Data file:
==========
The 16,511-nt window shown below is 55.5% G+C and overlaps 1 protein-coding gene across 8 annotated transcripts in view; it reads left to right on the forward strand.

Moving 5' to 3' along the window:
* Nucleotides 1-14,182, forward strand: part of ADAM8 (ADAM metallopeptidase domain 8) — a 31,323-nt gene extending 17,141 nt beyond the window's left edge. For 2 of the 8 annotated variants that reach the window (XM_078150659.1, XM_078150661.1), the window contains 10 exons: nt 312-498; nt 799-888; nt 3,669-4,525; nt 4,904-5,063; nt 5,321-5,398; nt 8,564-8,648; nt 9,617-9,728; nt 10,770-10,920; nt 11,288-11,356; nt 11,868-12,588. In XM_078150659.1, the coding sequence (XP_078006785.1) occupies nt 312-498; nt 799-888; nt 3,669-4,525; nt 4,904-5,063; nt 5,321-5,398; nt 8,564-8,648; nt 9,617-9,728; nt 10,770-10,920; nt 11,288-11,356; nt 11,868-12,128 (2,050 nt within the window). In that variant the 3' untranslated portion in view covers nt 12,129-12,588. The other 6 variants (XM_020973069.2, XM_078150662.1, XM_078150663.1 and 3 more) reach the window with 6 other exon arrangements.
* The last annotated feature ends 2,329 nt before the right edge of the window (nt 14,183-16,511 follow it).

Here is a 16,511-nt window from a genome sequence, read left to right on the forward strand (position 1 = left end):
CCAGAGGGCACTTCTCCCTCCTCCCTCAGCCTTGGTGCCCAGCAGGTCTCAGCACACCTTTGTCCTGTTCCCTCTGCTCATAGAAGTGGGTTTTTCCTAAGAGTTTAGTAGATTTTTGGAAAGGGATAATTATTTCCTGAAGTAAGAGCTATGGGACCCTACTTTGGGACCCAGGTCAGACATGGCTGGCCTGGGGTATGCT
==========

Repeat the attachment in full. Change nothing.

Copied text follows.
The 16,511-nt window shown below is 55.5% G+C and overlaps 1 protein-coding gene across 8 annotated transcripts in view; it reads left to right on the forward strand.

Moving 5' to 3' along the window:
* Nucleotides 1-14,182, forward strand: part of ADAM8 (ADAM metallopeptidase domain 8) — a 31,323-nt gene extending 17,141 nt beyond the window's left edge. For 2 of the 8 annotated variants that reach the window (XM_078150659.1, XM_078150661.1), the window contains 10 exons: nt 312-498; nt 799-888; nt 3,669-4,525; nt 4,904-5,063; nt 5,321-5,398; nt 8,564-8,648; nt 9,617-9,728; nt 10,770-10,920; nt 11,288-11,356; nt 11,868-12,588. In XM_078150659.1, the coding sequence (XP_078006785.1) occupies nt 312-498; nt 799-888; nt 3,669-4,525; nt 4,904-5,063; nt 5,321-5,398; nt 8,564-8,648; nt 9,617-9,728; nt 10,770-10,920; nt 11,288-11,356; nt 11,868-12,128 (2,050 nt within the window). In that variant the 3' untranslated portion in view covers nt 12,129-12,588. The other 6 variants (XM_020973069.2, XM_078150662.1, XM_078150663.1 and 3 more) reach the window with 6 other exon arrangements.
* The last annotated feature ends 2,329 nt before the right edge of the window (nt 14,183-16,511 follow it).

Here is a 16,511-nt window from a genome sequence, read left to right on the forward strand (position 1 = left end):
CCAGAGGGCACTTCTCCCTCCTCCCTCAGCCTTGGTGCCCAGCAGGTCTCAGCACACCTTTGTCCTGTTCCCTCTGCTCATAGAAGTGGGTTTTTCCTAAGAGTTTAGTAGATTTTTGGAAAGGGATAATTATTTCCTGAAGTAAGAGCTATGGGACCCTACTTTGGGACCCAGGTCAGACATGGCTGGCCTGGGGTATGCT